Eric and I spoke and showed photographs from Wilshire Boulevard the other evening at the Jonathan Club in downtown Los Angeles. We were thrilled to take in the building, a 1920s landmark on Figueroa Street. We received a gracious welcome from a large and knowledgeable audience in the club's elegant library, then enjoyed dinner with the Library Committee and their guests. Several members told personal stories of their families' connection to the boulevard, and two women described working as live mannequins at Bullock's Wilshire during the department store's heyday.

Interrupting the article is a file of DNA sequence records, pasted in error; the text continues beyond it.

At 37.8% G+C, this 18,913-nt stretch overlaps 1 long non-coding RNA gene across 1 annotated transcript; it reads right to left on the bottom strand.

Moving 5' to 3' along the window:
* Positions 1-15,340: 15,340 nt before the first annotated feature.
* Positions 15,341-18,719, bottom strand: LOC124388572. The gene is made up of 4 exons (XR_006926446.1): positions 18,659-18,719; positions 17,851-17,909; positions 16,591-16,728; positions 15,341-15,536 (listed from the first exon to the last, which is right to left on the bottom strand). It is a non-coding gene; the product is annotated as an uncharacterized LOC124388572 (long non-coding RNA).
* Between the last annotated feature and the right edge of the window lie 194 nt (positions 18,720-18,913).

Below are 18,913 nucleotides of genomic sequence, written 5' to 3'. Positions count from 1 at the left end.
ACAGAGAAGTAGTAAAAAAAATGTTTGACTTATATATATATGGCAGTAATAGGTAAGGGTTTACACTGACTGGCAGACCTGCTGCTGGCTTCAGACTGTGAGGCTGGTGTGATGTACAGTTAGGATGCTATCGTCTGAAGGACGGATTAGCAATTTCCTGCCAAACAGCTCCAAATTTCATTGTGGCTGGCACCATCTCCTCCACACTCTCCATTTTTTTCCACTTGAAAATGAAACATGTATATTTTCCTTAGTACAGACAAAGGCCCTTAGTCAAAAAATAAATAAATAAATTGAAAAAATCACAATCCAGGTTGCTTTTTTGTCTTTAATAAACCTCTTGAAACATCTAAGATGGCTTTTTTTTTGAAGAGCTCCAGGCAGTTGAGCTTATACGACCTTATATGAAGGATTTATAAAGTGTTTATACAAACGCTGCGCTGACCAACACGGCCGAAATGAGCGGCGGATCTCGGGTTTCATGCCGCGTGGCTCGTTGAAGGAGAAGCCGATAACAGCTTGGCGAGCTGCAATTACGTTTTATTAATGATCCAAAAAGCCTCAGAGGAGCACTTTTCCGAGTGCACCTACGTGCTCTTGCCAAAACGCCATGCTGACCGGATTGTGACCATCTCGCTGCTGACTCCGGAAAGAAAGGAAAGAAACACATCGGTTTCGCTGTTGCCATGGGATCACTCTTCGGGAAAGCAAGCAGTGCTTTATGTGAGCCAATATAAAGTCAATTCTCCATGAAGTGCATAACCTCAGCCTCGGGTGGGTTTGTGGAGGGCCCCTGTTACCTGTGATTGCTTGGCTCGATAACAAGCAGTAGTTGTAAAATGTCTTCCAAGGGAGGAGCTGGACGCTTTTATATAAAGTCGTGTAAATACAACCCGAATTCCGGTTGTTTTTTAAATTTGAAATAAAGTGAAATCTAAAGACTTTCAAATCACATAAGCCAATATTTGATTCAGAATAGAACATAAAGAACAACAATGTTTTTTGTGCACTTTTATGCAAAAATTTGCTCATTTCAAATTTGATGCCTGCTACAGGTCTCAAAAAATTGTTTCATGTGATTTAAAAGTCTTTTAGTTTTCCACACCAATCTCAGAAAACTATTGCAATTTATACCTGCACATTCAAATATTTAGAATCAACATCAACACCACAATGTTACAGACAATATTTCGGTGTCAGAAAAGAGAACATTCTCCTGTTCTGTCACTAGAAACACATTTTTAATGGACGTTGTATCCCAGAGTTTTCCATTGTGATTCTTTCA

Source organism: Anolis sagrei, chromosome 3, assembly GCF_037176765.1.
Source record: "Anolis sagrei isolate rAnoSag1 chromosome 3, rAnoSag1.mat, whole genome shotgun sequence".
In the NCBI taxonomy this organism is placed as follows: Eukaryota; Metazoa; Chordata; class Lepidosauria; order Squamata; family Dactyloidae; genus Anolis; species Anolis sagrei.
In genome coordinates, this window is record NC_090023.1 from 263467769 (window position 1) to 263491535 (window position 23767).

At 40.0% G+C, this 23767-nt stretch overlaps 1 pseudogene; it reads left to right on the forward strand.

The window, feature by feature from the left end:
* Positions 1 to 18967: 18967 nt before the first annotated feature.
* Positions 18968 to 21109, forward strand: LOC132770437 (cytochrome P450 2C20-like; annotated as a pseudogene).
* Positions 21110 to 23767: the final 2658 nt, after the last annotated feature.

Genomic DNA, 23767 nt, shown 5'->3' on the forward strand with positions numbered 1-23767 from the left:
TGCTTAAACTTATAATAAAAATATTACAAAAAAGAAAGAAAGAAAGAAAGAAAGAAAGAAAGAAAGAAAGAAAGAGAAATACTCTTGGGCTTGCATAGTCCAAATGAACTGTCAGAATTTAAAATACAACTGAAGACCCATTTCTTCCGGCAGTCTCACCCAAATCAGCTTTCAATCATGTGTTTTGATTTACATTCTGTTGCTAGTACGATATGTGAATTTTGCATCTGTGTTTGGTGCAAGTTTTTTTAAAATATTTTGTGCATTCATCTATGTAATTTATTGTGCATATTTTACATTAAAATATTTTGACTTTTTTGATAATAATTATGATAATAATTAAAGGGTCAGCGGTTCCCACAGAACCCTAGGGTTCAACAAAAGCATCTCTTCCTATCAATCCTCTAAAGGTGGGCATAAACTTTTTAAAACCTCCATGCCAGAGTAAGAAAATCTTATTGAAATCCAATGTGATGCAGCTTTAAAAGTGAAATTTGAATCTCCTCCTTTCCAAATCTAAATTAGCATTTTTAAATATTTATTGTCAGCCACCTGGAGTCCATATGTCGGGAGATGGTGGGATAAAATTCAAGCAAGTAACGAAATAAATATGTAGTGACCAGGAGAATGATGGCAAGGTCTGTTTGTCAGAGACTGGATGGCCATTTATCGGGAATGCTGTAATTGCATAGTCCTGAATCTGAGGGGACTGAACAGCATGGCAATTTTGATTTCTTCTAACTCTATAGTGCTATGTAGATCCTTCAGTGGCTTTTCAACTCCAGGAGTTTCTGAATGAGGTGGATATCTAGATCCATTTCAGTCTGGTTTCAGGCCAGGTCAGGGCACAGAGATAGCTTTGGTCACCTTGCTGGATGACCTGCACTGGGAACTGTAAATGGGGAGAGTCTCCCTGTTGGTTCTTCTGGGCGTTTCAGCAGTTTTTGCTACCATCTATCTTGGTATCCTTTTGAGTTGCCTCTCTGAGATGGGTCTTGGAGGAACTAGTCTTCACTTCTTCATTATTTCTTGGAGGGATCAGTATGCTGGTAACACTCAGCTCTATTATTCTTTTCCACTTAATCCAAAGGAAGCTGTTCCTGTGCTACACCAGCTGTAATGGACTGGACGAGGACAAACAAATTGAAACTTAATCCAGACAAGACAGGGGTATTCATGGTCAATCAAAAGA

It was a new experience to be telling tales on boulevard founder Gaylord Wilshire from the podium while making eye contact with one of his descendants. She is the grand niece of Gaylord, and I think took his personal foilbles in the historical sense they were intended. The biggest laugh came after I described Gaylord as an unlikely figure to have his name plastered across Los Angeles. He was a bit of a dilettante, as well as an infamous medical quack and a socialist, which for this audience was the right set-up for the punch line: Wilshire also was a founder of the Jonathan Club's friendly downtown rival, the California Club.